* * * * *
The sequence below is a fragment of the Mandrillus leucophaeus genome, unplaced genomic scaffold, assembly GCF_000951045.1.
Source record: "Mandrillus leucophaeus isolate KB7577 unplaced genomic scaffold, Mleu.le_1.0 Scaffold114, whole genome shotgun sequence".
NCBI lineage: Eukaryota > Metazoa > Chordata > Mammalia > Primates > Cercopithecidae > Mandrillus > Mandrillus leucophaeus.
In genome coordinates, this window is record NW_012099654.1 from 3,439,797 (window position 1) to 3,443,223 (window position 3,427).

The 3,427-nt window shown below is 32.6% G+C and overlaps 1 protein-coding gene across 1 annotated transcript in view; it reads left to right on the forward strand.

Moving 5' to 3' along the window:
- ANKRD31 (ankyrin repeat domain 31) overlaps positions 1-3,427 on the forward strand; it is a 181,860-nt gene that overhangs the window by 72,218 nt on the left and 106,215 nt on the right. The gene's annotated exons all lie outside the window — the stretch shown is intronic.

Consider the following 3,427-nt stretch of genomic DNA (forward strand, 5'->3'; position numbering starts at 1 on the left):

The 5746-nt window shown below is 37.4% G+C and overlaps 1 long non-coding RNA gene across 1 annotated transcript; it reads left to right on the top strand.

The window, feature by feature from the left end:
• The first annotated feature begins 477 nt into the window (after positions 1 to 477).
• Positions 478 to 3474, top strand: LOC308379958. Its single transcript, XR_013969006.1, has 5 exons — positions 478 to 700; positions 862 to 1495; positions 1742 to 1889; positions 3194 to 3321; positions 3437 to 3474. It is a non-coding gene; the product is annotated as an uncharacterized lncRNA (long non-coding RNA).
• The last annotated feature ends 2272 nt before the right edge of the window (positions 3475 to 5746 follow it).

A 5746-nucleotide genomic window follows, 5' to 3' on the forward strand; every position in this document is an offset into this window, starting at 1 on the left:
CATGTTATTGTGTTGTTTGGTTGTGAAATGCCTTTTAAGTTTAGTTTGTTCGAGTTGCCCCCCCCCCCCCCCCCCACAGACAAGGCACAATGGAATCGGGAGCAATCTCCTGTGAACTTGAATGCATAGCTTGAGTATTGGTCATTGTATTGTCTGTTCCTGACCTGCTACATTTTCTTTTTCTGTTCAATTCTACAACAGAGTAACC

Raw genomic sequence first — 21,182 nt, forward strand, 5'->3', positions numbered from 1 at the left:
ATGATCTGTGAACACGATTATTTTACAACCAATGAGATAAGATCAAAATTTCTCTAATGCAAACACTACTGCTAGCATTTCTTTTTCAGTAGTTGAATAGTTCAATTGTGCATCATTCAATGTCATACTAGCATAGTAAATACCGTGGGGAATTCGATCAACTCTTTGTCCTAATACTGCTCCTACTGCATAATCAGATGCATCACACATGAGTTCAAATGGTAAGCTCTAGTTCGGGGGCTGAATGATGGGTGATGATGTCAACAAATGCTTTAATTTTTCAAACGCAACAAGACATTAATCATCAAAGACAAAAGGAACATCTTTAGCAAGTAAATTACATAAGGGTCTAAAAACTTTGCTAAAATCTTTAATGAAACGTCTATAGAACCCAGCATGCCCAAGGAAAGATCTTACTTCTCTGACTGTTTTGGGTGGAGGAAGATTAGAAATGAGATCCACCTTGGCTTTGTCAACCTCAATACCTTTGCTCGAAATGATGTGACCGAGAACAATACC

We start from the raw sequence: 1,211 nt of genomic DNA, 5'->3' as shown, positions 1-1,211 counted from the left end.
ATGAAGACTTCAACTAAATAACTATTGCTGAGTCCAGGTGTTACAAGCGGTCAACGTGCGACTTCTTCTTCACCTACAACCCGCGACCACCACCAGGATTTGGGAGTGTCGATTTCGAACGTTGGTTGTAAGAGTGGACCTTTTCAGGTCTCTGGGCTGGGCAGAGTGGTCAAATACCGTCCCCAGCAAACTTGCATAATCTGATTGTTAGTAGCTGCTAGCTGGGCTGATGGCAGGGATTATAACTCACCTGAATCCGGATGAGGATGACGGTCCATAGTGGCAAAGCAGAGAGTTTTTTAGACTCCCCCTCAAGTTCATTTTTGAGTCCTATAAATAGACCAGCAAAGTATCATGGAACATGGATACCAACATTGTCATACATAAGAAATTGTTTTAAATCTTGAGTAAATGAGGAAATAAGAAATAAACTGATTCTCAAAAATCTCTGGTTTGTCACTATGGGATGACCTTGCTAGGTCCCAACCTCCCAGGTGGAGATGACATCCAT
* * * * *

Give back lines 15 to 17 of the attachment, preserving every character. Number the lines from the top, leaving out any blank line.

CATGTTATTGTGTTGTTTGGTTGTGAAATGCCTTTTAAGTTTAGTTTGTTCGAGTTGCCCCCCCCCCCCCCCCCCACAGACAAGGCACAATGGAATCGGGAGCAATCTCCTGTGAACTTGAATGCATAGCTTGAGTATTGGTCATTGTATTGTCTGTTCCTGACCTGCTACATTTTCTTTTTCTGTTCAATTCTACAACAGAGTAACC

Raw genomic sequence first — 21,182 nt, forward strand, 5'->3', positions numbered from 1 at the left:
ATGATCTGTGAACACGATTATTTTACAACCAATGAGATAAGATCAAAATTTCTCTAATGCAAACACTACTGCTAGCATTTCTTTTTCAGTAGTTGAATAGTTCAATTGTGCATCATTCAATGTCATACTAGCATAGTAAATACCGTGGGGAATTCGATCAACTCTTTGTCCTAATACTGCTCCTACTGCATAATCAGATGCATCACACATGAGTTCAAATGGTAAGCTCTAGTTCGGGGGCTGAATGATGGGTGATGATGTCAACAAATGCTTTAATTTTTCAAACGCAACAAGACATTAATCATCAAAGACAAAAGGAACATCTTTAGCAAGTAAATTACATAAGGGTCTAAAAACTTTGCTAAAATCTTTAATGAAACGTCTATAGAACCCAGCATGCCCAAGGAAAGATCTTACTTCTCTGACTGTTTTGGGTGGAGGAAGATTAGAAATGAGATCCACCTTGGCTTTGTCAACCTCAATACCTTTGCTCGAAATGATGTGACCGAGAACAATACC